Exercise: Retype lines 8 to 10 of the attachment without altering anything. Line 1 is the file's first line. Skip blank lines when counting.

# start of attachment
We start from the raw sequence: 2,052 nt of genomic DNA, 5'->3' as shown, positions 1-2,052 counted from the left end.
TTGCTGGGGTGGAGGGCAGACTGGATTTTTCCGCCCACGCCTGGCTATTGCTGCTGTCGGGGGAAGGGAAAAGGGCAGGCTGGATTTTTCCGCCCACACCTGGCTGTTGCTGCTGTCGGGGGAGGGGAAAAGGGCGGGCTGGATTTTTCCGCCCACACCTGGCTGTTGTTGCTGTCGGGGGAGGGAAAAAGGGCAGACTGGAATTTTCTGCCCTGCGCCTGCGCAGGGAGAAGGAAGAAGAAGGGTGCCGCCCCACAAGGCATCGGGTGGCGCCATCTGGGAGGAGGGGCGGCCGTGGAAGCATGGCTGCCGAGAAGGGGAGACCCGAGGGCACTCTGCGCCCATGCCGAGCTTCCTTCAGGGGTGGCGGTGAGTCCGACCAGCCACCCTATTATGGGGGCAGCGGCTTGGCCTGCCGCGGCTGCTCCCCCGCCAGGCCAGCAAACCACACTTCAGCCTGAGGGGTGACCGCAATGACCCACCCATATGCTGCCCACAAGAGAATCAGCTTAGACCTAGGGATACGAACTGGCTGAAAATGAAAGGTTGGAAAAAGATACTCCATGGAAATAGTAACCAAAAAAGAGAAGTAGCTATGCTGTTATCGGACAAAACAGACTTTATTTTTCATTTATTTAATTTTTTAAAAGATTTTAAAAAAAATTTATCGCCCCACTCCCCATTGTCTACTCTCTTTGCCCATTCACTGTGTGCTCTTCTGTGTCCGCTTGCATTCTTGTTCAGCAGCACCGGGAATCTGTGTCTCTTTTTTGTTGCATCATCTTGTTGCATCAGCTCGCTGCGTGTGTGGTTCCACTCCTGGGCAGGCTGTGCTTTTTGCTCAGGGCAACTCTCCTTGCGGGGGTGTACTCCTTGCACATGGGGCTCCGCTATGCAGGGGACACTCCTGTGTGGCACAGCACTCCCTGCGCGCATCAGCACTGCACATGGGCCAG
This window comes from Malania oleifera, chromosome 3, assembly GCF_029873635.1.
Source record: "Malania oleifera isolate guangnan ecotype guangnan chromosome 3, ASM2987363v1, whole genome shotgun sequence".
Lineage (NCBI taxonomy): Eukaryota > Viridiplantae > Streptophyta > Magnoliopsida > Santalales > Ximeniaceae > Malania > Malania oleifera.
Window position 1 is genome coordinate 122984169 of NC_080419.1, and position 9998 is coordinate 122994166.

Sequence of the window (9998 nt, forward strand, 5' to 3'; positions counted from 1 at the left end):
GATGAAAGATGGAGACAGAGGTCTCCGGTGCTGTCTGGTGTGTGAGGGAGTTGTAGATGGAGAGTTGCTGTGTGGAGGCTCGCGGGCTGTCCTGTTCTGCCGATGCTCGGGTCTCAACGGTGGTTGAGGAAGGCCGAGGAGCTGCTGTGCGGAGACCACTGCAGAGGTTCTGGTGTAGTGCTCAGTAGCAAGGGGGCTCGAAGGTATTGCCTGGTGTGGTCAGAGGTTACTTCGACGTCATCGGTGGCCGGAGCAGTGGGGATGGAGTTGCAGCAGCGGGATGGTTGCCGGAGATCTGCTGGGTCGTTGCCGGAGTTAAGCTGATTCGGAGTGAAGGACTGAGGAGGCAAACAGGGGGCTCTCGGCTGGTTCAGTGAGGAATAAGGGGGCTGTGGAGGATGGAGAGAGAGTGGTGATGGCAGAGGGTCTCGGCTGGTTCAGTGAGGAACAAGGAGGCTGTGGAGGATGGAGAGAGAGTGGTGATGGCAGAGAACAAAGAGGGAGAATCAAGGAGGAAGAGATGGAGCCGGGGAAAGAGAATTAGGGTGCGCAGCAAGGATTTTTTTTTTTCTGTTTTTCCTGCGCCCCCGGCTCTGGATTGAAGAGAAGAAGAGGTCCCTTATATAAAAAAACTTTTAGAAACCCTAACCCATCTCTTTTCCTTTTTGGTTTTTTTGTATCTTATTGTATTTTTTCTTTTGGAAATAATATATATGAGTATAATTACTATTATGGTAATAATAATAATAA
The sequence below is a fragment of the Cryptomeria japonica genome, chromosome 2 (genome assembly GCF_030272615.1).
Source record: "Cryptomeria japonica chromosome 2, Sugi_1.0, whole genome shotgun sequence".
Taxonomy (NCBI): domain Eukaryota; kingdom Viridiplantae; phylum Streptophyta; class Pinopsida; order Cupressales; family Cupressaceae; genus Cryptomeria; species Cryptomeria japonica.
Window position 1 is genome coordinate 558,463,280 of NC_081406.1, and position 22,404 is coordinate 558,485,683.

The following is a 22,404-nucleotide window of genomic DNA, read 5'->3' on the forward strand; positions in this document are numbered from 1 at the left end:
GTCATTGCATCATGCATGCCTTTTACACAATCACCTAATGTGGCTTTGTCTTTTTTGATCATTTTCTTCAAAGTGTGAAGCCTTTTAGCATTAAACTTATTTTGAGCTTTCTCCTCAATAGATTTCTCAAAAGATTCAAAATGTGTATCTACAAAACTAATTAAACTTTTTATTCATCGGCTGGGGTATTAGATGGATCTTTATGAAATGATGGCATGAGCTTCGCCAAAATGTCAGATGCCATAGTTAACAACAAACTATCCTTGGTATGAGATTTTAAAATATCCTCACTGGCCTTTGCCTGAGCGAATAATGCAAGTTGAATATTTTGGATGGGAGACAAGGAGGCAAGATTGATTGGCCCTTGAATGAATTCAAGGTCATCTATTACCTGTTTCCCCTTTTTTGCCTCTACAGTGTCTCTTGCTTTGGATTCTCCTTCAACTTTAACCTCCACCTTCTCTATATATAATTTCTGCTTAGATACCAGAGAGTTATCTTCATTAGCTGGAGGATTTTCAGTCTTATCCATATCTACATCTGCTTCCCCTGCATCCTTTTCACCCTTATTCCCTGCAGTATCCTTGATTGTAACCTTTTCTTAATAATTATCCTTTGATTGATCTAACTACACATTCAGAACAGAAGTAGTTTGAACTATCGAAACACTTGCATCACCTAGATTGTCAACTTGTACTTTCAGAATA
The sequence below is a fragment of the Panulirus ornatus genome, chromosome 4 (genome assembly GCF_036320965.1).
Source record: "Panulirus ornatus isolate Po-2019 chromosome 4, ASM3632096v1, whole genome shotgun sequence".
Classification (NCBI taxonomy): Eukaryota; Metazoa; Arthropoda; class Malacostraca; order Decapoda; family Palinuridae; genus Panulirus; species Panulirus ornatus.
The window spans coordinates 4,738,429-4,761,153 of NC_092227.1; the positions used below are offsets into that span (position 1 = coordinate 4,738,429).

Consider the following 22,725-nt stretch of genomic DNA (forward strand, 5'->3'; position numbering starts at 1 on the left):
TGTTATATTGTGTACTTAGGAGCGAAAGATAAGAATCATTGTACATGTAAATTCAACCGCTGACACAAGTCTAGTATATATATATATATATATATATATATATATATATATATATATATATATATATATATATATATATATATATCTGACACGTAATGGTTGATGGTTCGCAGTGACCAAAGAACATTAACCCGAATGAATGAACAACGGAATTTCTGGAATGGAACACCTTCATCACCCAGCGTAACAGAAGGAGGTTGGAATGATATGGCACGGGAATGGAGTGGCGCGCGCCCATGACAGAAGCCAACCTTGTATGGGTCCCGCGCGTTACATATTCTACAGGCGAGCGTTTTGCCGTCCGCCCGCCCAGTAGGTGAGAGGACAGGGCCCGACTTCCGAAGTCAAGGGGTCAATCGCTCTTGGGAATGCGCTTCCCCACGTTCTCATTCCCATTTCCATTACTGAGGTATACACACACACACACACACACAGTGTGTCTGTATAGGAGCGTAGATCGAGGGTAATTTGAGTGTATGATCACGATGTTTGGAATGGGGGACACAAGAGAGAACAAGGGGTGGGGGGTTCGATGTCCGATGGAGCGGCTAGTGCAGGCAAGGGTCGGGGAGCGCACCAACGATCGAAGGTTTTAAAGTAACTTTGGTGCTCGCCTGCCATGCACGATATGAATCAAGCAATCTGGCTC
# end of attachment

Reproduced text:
GATGAAAGATGGAGACAGAGGTCTCCGGTGCTGTCTGGTGTGTGAGGGAGTTGTAGATGGAGAGTTGCTGTGTGGAGGCTCGCGGGCTGTCCTGTTCTGCCGATGCTCGGGTCTCAACGGTGGTTGAGGAAGGCCGAGGAGCTGCTGTGCGGAGACCACTGCAGAGGTTCTGGTGTAGTGCTCAGTAGCAAGGGGGCTCGAAGGTATTGCCTGGTGTGGTCAGAGGTTACTTCGACGTCATCGGTGGCCGGAGCAGTGGGGATGGAGTTGCAGCAGCGGGATGGTTGCCGGAGATCTGCTGGGTCGTTGCCGGAGTTAAGCTGATTCGGAGTGAAGGACTGAGGAGGCAAACAGGGGGCTCTCGGCTGGTTCAGTGAGGAATAAGGGGGCTGTGGAGGATGGAGAGAGAGTGGTGATGGCAGAGGGTCTCGGCTGGTTCAGTGAGGAACAAGGAGGCTGTGGAGGATGGAGAGAGAGTGGTGATGGCAGAGAACAAAGAGGGAGAATCAAGGAGGAAGAGATGGAGCCGGGGAAAGAGAATTAGGGTGCGCAGCAAGGATTTTTTTTTTTCTGTTTTTCCTGCGCCCCCGGCTCTGGATTGAAGAGAAGAAGAGGTCCCTTATATAAAAAAACTTTTAGAAACCCTAACCCATCTCTTTTCCTTTTTGGTTTTTTTGTATCTTATTGTATTTTTTCTTTTGGAAATAATATATATGAGTATAATTACTATTATGGTAATAATAATAATAA
The sequence below is a fragment of the Cryptomeria japonica genome, chromosome 2 (genome assembly GCF_030272615.1).
Source record: "Cryptomeria japonica chromosome 2, Sugi_1.0, whole genome shotgun sequence".